As elections season reaches its climax in Quebec, some of the most contentious issues have once again dominated the public discourse.
While Quebec sovereignty has been largely undiscussed this election cycle, the status of the French and English languages is still a point of serious debate.
Both anglophones and francophones argue that their language needs more protection in the predominantly French-speaking province.
While it is critical that the francophone majority has adequate cultural preservation and access to well-paying employment, anglophones have long bemoaned the lack of English services.
While historically anglophone communities are able to send their children to English school, English-speaking immigrants, in particular, have long been the target of nationalist rhetoric.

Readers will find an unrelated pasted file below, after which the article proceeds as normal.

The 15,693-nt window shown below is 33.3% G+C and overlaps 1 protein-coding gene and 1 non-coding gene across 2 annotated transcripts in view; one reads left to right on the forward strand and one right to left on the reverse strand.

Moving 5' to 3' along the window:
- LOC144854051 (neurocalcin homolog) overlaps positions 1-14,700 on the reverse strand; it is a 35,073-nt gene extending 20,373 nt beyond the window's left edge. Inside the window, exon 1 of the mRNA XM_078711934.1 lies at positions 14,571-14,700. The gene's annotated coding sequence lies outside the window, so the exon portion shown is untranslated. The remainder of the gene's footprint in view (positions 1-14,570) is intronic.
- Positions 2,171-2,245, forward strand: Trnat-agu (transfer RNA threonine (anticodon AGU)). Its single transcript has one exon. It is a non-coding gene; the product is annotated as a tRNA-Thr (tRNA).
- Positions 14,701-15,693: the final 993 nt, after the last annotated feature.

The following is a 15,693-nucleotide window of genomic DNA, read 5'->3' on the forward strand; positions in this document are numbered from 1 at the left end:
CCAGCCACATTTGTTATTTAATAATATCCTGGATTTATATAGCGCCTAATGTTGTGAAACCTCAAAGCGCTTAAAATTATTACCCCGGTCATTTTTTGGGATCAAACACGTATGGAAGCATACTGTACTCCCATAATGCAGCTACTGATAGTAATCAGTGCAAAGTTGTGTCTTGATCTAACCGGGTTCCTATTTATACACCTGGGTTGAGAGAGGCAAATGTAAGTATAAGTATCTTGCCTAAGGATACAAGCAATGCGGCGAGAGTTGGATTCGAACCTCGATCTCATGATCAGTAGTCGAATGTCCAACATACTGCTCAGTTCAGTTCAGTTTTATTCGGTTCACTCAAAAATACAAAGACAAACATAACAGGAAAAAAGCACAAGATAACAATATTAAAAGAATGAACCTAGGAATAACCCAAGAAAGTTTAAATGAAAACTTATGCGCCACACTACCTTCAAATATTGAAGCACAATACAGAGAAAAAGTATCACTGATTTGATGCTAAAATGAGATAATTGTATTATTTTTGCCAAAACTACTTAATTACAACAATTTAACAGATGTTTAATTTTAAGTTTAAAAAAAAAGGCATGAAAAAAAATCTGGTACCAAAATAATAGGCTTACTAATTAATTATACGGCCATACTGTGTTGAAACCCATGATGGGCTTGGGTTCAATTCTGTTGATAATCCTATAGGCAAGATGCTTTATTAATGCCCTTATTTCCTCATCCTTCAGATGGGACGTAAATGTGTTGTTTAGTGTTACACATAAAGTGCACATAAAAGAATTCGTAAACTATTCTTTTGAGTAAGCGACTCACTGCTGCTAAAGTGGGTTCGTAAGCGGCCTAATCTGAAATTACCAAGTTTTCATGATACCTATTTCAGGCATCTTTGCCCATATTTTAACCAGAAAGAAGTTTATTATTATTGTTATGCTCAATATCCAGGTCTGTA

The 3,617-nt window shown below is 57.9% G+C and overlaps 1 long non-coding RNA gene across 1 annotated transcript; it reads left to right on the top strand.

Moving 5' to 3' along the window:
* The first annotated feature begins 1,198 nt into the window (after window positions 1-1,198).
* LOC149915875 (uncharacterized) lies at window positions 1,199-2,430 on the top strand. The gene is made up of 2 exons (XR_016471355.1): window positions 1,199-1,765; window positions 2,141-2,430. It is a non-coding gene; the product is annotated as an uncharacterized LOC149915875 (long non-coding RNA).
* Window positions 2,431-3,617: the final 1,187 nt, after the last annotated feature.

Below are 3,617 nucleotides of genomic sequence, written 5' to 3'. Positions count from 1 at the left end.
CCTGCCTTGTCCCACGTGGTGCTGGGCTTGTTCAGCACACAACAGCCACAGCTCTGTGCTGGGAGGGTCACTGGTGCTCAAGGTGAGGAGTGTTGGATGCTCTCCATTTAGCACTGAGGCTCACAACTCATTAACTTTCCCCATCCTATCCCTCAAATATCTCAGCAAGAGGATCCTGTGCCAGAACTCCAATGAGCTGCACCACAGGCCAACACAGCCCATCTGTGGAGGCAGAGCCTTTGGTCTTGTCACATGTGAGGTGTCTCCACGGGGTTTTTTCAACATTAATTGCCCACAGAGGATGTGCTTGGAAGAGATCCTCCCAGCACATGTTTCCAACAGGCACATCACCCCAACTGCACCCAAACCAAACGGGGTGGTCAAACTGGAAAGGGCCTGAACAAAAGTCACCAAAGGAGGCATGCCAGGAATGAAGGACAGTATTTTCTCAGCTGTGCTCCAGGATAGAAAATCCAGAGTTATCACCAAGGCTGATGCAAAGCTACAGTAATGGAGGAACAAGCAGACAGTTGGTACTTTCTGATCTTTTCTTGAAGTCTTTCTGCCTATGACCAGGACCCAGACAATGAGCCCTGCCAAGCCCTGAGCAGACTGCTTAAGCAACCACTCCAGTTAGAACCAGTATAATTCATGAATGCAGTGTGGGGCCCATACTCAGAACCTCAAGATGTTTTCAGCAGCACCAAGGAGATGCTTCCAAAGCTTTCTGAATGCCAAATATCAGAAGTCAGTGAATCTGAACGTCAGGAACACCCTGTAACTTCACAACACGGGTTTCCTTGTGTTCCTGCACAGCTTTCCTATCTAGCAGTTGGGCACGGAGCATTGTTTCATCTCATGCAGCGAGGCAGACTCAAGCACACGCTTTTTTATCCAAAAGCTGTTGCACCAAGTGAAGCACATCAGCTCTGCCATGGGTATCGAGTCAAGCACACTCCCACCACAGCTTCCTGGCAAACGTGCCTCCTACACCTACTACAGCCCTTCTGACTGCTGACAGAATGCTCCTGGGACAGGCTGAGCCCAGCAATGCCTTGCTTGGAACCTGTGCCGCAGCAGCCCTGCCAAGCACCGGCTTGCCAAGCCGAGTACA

This week, the coalition avenir Québec (CAQ), the conservative party poised to win at least a plurality in the elections, took the issue to a whole new level.
According to CTV News, the CAQ would aim to kick immigrants out of the province if they are unable to learn French within three years of their arrival.
It is unclear if the status of non-French-speaking immigrants who have already lived in the province for three years would also be in jeopardy.
Historially English-speaking communities in Quebec would of course be exempt from this harsh policy were the CAQ to enforce it.
This announcement by the CAQ is the most direct mention of language politics yet in the campaign month.
Some predict that the CAQ will achieve at least a minority government this fall.
Stay tuned for more election updates.